The Twickenham Museum
People : Landowners and Gentry

Thomas Boucher
Gamester
d1708

Thomas Boucher’s origins are at best debatable. Nothing is known of his family except for a brother, described by him as “John Boucher, Gent, of London”. According to gossip of the time he appears to have been a raffish character: a gambler, married four times, possibly a bigamist and perhaps risen from humble beginnings as a footman. What is known is that he came by enough wealth to acquire from Sir William Humble the copyhold of the land occupied by Heath Lane Lodge, in 1696. There was, by 1714, a very substantial mansion on this land, certainly the largest in Twickenham, but it is not known if the mansion was already in existence or that Boucher built it for himself.

During his time in Twickenham he was the subject of comment in letters by Isabella Wentworth which offer information about the man, his life and his wife or wives. On 21 May 1805 she reported a rumour that he had lost a large sum of money: he was addicted to cards and dice. Two years later she noted that “Mr Boucher has carried his little girl to the Bath but would not lett his Wife hear goe. It is sade he has as pretty a woman and as fine children in a corner and kept in as great splendour for fyner cannot be”. He apparently maintained another establishment there.

He died in Bath in September 1708 and was brought back to Twickenham for burial. According to Isabella he was ”buirryed verry pryvitly under the Communion table lait at night”, a statement contradicted by his wife who stated in her will that they owned a vault in the north break of the (by then) rebuilt church. Perhaps he was re-interred.

Elizabeth Boucher

Boucher's acknowledged wife in Twickenham was Elizabeth, neé Morris, daughter of Anthony Morris of Devonshire Street (London).. There were two children of this marriage, both born and baptised at Twickenham: Elizabeth on 2 May 1698 and Thomas on 6 July 1701. By his will, Elizabeth was given the use of his Twickenham property until his son should have reached the age of 21 and his daughter the age of 18. She could sell the property in the meantime, for their benefit, and this is what she did. There was no acknowledgment of other wives or children in his will, although the wording suggests there was another family in existence: Elizabeth is referred to repeatedly as “the mother” of the two children, only once as his wife.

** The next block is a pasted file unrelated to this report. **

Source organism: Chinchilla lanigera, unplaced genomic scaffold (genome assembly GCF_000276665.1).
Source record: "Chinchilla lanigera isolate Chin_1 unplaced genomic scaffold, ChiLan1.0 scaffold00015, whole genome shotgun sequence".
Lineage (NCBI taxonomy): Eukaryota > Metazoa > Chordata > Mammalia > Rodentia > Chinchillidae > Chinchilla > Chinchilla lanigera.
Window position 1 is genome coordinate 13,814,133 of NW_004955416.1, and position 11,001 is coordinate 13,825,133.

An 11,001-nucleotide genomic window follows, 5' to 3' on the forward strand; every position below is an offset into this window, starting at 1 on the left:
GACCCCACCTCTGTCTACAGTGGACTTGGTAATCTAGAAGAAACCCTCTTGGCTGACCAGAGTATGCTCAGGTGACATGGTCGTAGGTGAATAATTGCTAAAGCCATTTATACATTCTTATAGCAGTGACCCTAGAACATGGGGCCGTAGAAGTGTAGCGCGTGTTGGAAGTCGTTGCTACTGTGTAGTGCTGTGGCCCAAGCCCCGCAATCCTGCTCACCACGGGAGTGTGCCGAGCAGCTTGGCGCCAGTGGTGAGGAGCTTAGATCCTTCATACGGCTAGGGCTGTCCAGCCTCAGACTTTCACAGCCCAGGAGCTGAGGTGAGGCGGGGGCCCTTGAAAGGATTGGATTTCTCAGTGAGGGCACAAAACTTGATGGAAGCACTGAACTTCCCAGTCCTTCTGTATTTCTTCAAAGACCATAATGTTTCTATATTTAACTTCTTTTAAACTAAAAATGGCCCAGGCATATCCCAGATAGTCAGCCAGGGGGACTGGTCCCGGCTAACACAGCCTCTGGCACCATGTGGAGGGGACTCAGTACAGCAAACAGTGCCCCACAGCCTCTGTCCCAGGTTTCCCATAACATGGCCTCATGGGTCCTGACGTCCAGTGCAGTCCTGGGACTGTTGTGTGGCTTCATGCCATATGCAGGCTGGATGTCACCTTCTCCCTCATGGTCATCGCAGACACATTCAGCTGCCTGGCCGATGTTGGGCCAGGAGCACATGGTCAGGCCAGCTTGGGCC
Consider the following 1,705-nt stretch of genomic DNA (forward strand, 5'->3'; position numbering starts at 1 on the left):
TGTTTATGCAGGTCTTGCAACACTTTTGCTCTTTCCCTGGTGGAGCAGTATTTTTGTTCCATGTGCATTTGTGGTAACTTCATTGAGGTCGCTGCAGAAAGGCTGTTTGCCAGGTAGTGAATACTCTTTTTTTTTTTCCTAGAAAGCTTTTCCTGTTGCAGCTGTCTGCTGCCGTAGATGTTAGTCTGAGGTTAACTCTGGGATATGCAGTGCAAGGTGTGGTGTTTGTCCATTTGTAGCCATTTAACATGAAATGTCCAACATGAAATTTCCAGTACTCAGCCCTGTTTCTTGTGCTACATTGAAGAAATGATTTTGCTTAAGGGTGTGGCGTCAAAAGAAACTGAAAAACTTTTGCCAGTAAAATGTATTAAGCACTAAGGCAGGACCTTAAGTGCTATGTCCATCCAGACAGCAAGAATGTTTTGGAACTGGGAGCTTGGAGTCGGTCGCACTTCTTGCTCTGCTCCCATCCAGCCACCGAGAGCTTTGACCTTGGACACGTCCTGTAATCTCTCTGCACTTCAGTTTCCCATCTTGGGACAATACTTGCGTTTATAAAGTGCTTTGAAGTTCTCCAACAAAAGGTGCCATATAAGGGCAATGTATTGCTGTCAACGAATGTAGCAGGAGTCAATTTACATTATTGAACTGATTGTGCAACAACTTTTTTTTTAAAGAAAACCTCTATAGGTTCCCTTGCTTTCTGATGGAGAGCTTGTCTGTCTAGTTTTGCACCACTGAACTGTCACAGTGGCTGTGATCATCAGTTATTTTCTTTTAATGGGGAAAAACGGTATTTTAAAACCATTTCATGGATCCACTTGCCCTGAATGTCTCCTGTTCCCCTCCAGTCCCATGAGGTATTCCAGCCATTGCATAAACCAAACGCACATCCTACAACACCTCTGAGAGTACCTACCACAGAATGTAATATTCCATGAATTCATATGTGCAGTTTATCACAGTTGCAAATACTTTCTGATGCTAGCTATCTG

Elizabeth remained at Heath Lane Lodge until 1714 when she sold the property to Sir Robert Shirley, 1st Earl Ferrers and moved to a smaller property in Twickenham. Here she spent the rest of her life as a respected member of the community, dying in 1734, although in her will she described herself as “of Bath”. Maria Wentworth spoke of her that "she was ”a very lovly woman and has behaved her self with great prudence and never kept none but him company and was very modest in al her ways…” In 1713 she contributed to the rebuilding fund for the collapsed church and by her will she left £100 for the relief of the Poor of Twickenham. During this time she became a friend of Sir Peter Vandeput who is recorded in Twickenham between 1718 and 1723. She made him an executor of her will.

Elizabeth's will notes that her son is still living and married with a daughter, Judith and that her daughter Elizabeth has married John Upton, there being two grandchildren, John and Elizabeth.

further reading

Twickenham Society in Queen Anne's Reign, D H Simpson, Borough of Twickenham Local History Society Paper no35, 1976.
PCC Wills: Thomas Boucher, Prob11/550, folio51, Elizabeth Boucher, Prob11/668

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